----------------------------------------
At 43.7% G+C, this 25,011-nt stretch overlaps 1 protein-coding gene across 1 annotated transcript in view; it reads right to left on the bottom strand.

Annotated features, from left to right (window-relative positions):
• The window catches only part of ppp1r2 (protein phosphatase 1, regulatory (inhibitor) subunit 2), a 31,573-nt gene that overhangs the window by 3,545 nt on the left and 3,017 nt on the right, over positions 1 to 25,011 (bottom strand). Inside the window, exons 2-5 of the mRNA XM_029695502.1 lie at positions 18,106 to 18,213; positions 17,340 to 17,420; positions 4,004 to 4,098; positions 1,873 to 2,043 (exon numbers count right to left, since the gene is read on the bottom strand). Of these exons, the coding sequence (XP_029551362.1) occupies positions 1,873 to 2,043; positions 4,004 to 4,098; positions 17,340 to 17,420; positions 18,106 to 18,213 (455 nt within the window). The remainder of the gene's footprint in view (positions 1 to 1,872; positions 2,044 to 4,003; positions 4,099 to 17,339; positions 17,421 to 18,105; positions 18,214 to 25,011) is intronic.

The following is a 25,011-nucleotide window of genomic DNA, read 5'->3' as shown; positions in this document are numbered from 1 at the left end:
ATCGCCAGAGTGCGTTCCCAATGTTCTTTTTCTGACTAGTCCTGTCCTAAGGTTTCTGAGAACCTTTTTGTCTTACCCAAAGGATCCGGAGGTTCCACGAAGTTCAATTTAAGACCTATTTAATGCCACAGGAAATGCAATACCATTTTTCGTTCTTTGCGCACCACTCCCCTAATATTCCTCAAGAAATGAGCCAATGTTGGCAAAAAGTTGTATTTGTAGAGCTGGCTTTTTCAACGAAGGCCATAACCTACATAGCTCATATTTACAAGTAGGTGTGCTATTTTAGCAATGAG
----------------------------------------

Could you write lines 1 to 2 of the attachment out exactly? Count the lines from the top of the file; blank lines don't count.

At 43.7% G+C, this 25,011-nt stretch overlaps 1 protein-coding gene across 1 annotated transcript in view; it reads right to left on the bottom strand.

Annotated features, from left to right (window-relative positions):